The Year’s Top Ten Tales of Science Fiction 2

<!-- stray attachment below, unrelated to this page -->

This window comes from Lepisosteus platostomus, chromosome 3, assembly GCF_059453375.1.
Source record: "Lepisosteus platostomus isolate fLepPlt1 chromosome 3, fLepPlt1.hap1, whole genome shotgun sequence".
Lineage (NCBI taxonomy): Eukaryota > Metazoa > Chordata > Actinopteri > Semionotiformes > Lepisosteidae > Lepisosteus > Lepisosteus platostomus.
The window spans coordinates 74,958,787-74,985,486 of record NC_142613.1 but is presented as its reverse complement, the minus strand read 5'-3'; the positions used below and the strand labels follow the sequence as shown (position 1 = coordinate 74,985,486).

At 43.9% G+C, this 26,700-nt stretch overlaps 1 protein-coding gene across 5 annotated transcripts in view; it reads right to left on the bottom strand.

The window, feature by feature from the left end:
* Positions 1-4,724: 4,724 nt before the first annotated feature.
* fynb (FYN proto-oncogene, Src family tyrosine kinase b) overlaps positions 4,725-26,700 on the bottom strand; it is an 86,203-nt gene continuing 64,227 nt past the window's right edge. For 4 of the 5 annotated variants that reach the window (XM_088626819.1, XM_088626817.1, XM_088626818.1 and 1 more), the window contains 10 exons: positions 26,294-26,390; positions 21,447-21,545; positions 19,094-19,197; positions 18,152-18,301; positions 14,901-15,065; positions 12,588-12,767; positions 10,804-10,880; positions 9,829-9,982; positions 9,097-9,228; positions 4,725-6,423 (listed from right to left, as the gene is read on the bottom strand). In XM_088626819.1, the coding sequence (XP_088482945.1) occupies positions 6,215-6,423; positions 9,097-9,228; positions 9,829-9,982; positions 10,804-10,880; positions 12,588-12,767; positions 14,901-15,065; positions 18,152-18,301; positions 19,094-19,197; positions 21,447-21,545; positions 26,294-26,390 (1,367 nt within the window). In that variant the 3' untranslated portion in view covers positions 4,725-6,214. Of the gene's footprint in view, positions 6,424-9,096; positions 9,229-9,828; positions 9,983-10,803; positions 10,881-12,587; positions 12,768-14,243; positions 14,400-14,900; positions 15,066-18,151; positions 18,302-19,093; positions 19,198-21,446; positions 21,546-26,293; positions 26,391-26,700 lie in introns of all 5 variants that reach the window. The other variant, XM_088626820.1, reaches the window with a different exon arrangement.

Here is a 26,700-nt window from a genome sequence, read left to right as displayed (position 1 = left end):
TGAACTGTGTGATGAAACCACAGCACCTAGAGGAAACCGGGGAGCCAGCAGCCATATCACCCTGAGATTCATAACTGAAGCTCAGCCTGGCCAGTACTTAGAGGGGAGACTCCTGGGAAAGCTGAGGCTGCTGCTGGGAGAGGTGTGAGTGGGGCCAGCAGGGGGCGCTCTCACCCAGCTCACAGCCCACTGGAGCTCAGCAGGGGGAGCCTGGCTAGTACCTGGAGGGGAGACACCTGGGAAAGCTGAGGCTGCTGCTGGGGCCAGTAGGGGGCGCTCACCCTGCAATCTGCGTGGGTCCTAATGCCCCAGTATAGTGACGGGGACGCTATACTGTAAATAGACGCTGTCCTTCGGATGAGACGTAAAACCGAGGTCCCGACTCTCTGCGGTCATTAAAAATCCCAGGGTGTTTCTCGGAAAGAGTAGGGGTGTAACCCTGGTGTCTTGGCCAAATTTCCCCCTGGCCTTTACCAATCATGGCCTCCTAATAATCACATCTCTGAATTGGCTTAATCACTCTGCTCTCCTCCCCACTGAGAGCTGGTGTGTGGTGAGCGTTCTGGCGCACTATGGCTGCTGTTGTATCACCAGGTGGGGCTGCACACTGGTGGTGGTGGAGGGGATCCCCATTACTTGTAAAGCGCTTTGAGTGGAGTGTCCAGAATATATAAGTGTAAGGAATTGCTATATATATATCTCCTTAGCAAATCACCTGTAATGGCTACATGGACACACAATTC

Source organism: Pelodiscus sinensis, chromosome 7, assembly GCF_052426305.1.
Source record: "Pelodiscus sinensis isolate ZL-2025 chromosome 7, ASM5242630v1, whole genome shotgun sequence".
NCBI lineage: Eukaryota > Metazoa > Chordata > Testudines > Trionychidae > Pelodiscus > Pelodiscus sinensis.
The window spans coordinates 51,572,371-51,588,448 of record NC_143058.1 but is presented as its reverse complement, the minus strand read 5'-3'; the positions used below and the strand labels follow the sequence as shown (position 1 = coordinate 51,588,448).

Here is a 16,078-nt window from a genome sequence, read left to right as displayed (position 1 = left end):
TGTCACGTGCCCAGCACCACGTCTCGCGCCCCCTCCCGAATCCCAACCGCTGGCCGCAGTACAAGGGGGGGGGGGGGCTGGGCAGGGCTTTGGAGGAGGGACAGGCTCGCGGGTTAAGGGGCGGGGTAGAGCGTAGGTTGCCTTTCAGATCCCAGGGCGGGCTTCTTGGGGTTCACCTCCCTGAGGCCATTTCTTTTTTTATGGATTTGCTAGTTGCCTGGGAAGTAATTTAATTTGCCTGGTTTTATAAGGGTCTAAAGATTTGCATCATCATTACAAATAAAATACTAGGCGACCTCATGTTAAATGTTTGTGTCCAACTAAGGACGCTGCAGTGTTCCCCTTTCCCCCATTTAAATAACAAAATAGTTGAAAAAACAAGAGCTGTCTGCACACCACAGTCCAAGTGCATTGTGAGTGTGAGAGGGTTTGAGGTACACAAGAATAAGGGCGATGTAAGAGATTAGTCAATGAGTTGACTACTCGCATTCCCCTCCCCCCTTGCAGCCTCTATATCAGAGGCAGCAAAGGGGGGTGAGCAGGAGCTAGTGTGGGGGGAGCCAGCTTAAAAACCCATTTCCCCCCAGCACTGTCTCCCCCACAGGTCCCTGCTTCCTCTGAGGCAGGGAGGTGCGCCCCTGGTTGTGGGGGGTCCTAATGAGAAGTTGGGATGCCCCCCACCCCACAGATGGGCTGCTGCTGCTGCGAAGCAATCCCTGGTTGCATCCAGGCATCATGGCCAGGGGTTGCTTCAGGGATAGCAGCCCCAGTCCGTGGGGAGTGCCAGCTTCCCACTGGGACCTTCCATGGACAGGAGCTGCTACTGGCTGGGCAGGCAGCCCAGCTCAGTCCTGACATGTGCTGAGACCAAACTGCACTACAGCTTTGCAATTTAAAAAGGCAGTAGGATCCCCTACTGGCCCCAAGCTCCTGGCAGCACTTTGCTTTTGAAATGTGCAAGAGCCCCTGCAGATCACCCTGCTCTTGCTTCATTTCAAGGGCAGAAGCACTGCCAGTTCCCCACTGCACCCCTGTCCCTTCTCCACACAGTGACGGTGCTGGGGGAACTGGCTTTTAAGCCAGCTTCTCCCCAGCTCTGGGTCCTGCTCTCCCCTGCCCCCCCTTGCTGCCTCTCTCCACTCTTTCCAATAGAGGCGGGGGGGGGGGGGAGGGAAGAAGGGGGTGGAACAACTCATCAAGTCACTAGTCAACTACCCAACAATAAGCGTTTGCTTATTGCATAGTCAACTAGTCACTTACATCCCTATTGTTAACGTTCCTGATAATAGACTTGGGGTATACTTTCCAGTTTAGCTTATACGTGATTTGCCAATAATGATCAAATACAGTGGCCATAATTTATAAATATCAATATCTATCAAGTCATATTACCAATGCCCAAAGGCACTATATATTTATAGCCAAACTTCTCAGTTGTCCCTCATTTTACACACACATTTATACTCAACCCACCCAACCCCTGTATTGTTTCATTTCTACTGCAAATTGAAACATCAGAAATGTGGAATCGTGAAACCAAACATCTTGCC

A collection of the “best of the best” science fiction stories published in 2009 by current and emerging masters of the genre. In “Erosion,” by Ian Creasey, a man tests the limits of his exo-suit prior to leaving a dying Earth. In “As Women Fight,” by Sara Genge, a hunter, in a society of body-switchers, has no time to train for a fight to inhabit his wife’s body. In “A Story, with Beans,” by Steven Gould, the role of religion in a dystopian future plagued with metal-eating bugs is considered. In “Events Preceding the Helvetican Renaissance,” by John Kessel, a monk, in the far future, steals the only copy of a set of plays from a repressive regime and uses this loot to free his people. In “On the Human Plan,” by Jay Lake, a mysterious alien visits a far-future, dying Earth in search of the death of Death. In “Crimes and Glory,” by Paul McAuley, set in the author’s Jackaroo sequence, a detective chases a thief to recover alien technology that both aliens and humanity are desperate to recover. In “Mongoose,” by Sarah Monette and Elizabeth Bear, set in the authors’ Lovecraftian “Boojum” universe, a vermin hunter and his tentacled assistant come on board a space station to hunt toves and raths. In “Before My Last Breath,” by Robert Reed, a geologist uncovers a strange fossil in a coal mine that leads to the discovery of a peculiar graveyard. In “The Island,” by Peter Watts, a woman on a spaceship must decide whether to place a stargate near an alien society that will ultimately destroy it. Finally, “This Peaceable Land; or, The Unbearable Vision of Harriet Beecher Stowe,” by Robert Charles Wilson, is an alternate American Civil War history in which the war was never fought, slavery gradually disappeared, and Uncle Tom’s Cabin was never published.